politicians' positions

The Price of Tax Reform

Merkel cologne carnival scholz_effect
Chancellor Angela Merkel winning friends in Cologne in the western part of Germany.
  • Why it matters

    Why it matters

    If Chancellor Angela Merkel changes the tax system, and drops the solidarity tax designed to support east Germany following reunification, the move will come at a political cost.

  • Facts


    • Ms. Merkel seeks a slow phase out of the solidarity tax, which generates about €15 billion, or $18.2 billion annually, starting in 2020 and running through 2030.
    • She is willing to bargain with political foes such as Bavarian Minister-President Horst Seehofer and the Christian Social Union on issues such as inheritance and state and federal tax reforms to achieve her goals with the solidarity tax.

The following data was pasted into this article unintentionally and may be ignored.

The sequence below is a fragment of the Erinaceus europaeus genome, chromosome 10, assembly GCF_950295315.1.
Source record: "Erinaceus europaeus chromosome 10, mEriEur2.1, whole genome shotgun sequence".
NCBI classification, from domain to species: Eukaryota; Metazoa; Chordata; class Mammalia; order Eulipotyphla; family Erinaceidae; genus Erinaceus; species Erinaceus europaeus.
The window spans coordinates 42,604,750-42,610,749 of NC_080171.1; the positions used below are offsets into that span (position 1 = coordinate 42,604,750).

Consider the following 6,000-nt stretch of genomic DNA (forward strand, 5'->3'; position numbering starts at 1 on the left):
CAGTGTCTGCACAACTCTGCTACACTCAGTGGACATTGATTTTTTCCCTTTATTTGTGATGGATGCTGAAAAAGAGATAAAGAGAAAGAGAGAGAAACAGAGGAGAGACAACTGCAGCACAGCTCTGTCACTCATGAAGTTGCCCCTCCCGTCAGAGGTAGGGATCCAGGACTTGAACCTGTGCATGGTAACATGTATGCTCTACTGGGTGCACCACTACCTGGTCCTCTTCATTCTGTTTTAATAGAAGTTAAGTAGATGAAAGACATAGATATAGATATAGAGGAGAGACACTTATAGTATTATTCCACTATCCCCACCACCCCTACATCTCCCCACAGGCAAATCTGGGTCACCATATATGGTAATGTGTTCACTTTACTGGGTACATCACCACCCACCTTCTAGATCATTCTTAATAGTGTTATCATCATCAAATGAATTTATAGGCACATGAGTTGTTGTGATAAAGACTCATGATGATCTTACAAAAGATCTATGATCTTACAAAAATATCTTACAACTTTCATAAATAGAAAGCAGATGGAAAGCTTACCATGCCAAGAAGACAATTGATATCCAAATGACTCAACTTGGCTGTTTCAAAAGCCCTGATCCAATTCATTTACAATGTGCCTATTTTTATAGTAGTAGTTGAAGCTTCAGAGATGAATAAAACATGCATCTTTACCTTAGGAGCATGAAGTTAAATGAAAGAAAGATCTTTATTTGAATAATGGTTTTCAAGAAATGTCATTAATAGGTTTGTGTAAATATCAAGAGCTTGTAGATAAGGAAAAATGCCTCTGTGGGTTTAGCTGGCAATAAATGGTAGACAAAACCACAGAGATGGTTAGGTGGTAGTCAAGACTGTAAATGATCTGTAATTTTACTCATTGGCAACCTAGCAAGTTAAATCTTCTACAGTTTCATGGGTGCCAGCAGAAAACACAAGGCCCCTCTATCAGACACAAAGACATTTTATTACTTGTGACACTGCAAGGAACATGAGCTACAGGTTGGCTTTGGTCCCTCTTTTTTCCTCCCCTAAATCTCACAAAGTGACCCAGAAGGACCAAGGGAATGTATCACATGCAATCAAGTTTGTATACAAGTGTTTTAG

• Slashing the tax complicates Germany’s efforts to maintain a balanced budget, dubbed Black Zero.
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Tired of the recurring debate over the solidarity tax enacted in 1995 to help fund the huge costs of reunification and economic development in the former East Germany, Chancellor Angela Merkel of the center-right Christian Democratic Union is taking steps to finally bring the so-called Soli tax to an end.

The actions by Ms. Merkel, who grew up in the former East Germany, bring her tax policies into alignment with the CDU’s economic wing, which has been unhappy about Soli for years, while also solidifying the ties between business and the party.

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